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Amazon Echo Revealed – A $199 Smart Speaker That Can Query the Cloud

by Todd Haselton | November 6, 2014November 6, 2014 10:00 am PDT

Amazon on Thursday quietly introduced a somewhat surprising device called the Amazon Echo. It’s basically a large smart speaker that’s connected to the cloud and can be used to perform many actions that users of Google Now, Cortana and Siri will already be familiar with.

The device, which looks like a skinnier version of a paper towel tube, is outfitted with a 2.5-inch woofer, a 2.0-inch tweeter, a light ring, a 7-array microphone that should be able to pick up voice commands across the room, and an action button.

Amazon says you can issue a variety of commands to the Echo after using the “Alexa” wake-up word, so a user can ask for the weather, the latest news from NPR, ESPN and TuneIn, stream music from the Amazon Music Library, Prime Music, TuneIn and iHeartRadio, query Wikipedia, set reminders and more. A user might say  “Alexa, what’s the weather in New York,” for example, or “Alexa, play music by Michael Jackson.” You can also use the device as a standard Bluetooth speaker to stream other music stations and content from any other Bluetooth-connected device and it works with Android and Fire OS natively, or browsers on the desktop and on iOS.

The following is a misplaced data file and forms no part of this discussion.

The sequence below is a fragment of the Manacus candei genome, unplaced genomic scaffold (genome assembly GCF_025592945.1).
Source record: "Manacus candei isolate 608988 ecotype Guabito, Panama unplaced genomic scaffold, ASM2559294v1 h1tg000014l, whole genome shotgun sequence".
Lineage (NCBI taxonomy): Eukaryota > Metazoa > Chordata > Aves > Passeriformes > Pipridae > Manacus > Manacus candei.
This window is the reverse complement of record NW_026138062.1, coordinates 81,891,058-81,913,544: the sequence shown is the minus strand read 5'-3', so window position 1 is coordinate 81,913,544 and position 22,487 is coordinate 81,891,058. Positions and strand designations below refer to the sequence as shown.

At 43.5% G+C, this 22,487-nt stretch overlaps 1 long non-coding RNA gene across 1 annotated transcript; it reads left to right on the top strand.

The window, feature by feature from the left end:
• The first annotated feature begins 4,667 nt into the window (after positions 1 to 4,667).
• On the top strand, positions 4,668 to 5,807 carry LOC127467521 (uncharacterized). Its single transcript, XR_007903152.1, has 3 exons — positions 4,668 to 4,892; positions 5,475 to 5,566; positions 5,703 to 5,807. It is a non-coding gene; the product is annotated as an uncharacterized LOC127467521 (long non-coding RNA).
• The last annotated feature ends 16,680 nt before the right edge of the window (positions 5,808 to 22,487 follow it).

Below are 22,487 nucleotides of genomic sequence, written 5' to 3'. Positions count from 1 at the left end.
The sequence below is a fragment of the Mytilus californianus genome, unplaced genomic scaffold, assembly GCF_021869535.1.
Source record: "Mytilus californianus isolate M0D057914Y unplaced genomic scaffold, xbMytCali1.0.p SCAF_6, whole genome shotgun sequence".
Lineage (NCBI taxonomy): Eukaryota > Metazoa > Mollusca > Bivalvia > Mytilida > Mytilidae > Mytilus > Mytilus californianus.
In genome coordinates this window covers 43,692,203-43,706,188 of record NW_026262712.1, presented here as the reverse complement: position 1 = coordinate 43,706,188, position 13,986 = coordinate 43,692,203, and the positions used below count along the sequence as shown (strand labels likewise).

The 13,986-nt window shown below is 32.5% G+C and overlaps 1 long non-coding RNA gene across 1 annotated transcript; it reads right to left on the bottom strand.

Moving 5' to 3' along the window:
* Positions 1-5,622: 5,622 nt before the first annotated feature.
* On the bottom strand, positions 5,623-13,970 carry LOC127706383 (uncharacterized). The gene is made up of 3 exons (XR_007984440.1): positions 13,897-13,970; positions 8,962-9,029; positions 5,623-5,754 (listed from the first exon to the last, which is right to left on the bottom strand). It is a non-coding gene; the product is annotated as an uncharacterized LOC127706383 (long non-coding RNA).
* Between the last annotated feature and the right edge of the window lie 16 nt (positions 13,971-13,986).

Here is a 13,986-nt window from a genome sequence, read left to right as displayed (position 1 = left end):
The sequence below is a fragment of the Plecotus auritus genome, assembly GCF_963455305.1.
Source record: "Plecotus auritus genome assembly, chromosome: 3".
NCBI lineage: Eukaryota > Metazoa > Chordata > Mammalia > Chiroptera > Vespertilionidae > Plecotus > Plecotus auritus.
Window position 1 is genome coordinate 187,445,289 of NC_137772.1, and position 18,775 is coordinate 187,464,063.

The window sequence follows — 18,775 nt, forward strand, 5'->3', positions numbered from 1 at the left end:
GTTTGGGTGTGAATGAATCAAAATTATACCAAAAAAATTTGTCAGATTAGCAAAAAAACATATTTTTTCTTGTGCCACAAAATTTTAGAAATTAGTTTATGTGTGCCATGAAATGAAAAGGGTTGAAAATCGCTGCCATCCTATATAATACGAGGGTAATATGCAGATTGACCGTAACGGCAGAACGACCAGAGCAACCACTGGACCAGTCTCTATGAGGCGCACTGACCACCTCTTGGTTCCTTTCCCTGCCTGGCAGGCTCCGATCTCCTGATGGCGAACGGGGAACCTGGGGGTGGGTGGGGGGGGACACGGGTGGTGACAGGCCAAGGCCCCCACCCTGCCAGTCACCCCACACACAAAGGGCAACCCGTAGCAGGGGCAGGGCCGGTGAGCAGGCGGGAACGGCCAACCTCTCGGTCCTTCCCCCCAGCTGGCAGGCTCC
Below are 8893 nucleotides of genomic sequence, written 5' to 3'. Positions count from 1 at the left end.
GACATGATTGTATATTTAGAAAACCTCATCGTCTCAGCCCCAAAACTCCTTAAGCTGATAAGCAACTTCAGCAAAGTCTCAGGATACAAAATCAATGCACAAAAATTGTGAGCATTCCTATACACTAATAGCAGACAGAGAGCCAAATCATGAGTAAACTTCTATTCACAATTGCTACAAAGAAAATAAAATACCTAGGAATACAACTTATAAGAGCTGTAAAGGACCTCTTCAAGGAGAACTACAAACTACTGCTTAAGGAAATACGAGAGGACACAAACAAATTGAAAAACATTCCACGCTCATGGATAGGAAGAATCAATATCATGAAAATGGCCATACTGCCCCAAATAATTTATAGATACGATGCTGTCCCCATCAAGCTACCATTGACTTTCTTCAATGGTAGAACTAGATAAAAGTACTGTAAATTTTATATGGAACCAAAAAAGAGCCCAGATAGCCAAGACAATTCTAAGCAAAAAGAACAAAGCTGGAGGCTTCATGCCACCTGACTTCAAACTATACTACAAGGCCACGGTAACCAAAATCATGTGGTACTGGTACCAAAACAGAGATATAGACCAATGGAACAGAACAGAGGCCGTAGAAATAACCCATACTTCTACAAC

“Echo’s brain is in the cloud, running on Amazon Web Services so it continually learns and adds more functionality over time,” Amazon explains on its website. ” The more you use Echo, the more it adapts to your speech patterns, vocabulary, and personal preferences.”

Amazon’s Echo is only available through invite right now, though interested parties can request one in the source link below. It will cost $199.99 when it debuts and Prime members will be able to take advantage of a $99 introductory price.

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Todd Haselton

Todd Haselton has been writing professionally since 2006 during his undergraduate days at Lehigh University. He started out as an intern with...

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